Saturday, April 05, 2008

Follow-Up To The LHC Lawsuit

I was reading Bob Park's entry (April 4, 2008) of this LHC lawsuit yesterday, and it brought back memories of the almost-identical issue being faced when RHIC was about to start up. It was such a brouhaha that even Comedy Central covered it! :)

It is worthwhile to note of the in-depth study that was done at that time to dispel the myth that RHIC would create not only black holes in its collisions, but a catastrophic one. And unlike the joker who filed that lawsuit, this scenario was brought up not by an ignorant individual, but rather by a few physicists themselves. So certainly it warranted a careful consideration.

However, there were two different issues involved here. The first was the careful study of the claims made within the scenario, i.e. can there be a catastrophic creation of blackholes that could spell disaster. This was easily dispelled because of the existence of the moon (you'll have to read the full report). The second one was more difficult to explain to the general public. In many instances in physics, we see different phenomena that share the same mathematical description or formulation. The similarities of the mathematics from some aspect of condensed matter physics and elementary particle physics is one example. This is again what happened in a RHIC blackhole scenario. The problem here is that once that comparison got out, it caught fire among the media and the general public, who weren't able to know the significance of such a comparison. All they see is the "headlines" of blackholes being created, and that's that.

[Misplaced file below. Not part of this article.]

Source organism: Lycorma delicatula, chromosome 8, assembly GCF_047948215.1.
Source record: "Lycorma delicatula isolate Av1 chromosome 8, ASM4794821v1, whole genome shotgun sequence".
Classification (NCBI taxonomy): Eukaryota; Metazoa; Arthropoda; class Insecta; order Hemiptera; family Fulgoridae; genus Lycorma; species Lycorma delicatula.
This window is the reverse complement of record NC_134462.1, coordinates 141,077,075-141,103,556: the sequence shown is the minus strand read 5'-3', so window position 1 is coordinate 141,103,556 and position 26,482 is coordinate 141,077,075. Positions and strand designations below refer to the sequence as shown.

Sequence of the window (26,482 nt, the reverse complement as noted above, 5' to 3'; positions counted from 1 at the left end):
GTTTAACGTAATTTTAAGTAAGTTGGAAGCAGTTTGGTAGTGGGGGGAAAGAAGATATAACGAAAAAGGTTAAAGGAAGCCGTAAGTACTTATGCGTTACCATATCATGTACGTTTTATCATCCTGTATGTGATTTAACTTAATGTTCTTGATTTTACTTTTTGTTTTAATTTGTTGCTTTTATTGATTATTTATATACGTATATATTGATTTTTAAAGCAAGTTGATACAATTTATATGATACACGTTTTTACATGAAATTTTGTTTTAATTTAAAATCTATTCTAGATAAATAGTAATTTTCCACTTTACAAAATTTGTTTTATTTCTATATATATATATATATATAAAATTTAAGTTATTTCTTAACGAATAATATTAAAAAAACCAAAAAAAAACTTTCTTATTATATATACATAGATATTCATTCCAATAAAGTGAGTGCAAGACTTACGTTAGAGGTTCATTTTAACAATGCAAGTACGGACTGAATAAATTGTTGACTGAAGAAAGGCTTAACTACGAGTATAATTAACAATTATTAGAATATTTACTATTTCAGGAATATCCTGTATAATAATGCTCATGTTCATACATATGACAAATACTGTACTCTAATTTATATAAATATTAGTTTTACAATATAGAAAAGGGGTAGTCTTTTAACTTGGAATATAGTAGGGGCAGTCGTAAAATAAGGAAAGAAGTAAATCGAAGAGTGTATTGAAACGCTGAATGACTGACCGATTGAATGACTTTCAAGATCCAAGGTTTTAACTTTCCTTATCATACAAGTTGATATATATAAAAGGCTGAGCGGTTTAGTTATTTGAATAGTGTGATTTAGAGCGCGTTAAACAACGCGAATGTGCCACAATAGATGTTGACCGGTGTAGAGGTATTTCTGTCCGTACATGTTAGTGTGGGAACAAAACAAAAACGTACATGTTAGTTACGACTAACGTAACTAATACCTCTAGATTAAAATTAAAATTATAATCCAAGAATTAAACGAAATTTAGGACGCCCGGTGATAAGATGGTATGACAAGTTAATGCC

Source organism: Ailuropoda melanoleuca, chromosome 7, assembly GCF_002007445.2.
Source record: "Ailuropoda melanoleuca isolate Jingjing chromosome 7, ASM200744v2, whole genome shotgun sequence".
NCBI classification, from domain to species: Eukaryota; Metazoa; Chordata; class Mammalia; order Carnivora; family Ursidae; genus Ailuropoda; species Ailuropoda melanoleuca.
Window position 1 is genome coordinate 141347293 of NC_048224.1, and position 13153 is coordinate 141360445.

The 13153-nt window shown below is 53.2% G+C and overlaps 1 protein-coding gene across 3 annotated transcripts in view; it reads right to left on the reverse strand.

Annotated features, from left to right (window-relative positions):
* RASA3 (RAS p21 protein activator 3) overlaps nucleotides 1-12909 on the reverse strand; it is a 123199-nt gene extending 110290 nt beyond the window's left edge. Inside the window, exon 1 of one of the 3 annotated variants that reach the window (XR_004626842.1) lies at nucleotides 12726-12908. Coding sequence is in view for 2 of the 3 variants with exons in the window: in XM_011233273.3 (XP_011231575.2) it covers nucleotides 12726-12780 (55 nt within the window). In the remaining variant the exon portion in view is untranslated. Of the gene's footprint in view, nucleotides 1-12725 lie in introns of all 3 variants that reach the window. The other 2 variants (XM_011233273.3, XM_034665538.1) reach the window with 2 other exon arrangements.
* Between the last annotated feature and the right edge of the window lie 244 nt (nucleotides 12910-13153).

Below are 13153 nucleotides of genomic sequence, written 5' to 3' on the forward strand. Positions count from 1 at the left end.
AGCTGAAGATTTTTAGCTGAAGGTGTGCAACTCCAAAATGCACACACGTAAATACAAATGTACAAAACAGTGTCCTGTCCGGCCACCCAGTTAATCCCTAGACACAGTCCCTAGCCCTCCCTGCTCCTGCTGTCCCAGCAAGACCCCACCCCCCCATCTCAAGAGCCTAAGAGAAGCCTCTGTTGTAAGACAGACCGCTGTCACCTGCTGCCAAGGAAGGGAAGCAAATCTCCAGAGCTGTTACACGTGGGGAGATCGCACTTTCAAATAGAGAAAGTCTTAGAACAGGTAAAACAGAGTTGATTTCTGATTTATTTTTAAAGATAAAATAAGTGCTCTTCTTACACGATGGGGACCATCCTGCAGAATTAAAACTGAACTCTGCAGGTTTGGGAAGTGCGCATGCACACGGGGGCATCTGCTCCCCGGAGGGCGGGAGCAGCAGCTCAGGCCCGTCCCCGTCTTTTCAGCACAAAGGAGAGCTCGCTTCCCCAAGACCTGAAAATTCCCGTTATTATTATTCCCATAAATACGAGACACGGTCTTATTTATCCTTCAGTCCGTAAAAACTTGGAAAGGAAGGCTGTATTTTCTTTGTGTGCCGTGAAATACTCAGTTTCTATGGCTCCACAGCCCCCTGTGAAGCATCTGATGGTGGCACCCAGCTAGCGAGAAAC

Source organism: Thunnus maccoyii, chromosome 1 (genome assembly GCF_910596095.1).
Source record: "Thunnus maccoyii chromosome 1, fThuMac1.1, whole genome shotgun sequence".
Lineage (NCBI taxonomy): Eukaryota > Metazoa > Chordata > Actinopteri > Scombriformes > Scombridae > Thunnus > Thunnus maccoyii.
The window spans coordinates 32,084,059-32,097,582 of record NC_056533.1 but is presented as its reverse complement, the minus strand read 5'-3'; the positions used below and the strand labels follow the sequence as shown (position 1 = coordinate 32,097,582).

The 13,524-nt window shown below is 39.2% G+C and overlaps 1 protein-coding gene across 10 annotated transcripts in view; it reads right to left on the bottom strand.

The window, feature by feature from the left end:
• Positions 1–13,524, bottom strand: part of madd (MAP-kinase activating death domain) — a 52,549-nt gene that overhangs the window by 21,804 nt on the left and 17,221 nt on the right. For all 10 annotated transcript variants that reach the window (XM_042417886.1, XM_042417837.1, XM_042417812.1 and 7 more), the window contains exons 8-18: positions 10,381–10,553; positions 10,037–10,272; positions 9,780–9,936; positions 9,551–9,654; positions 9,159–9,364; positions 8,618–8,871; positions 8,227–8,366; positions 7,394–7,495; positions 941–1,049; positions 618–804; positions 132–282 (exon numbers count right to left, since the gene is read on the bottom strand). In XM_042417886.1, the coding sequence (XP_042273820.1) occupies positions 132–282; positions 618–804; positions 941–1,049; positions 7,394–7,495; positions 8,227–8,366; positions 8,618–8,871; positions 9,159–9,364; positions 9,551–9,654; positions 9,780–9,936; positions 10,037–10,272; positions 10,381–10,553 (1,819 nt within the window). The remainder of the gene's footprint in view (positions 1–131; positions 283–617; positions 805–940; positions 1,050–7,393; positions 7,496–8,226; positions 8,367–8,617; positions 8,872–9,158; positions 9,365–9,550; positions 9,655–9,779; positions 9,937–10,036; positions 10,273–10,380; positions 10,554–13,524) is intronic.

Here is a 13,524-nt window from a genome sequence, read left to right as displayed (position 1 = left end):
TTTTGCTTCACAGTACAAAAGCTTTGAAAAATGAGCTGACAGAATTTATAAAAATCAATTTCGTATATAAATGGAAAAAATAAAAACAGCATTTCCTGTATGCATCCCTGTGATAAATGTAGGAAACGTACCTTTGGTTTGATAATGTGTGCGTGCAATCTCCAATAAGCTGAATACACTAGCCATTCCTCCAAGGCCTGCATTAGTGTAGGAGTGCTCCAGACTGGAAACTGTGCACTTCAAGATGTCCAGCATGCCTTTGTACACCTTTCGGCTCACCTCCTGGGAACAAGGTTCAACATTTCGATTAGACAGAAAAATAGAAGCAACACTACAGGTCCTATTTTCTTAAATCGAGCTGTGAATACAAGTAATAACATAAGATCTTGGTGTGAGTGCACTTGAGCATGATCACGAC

Again, this is where, if one doesn't have the necessary knowledge to decipher the information, one can be easily mislead by news reports. Sometime, it is the fault of scientists themselves for sensationalizing the issue (example: quantum teleportation, and anything Michio Kaku has written in his latest pop-science book). The public does not have the understanding and the formalism in mind when they read these things, unlike physicists. All they can do is associate what they read with what they know, and what they know come mostly from the media, TV, movies, etc. So it should not be a surprise that they can't tell the different between the "quantum teleportation" as a demonstration of quantum entanglement, and the teleportation they saw in Star Trek. When you use the same word, you should expect the pedestrian meaning of it to dominate, where it is accurate or not.


Addendum: Looks like the Editorial in the NY Times has it right.

More than once over the years we have felt as if we were transported to another universe listening to lawyers and judges wield the complexities and arcana of their trade. It would be fun to watch them struggle with theoretical physics. But if the courts have any sense, they will drop this suit into the nearest black hole.

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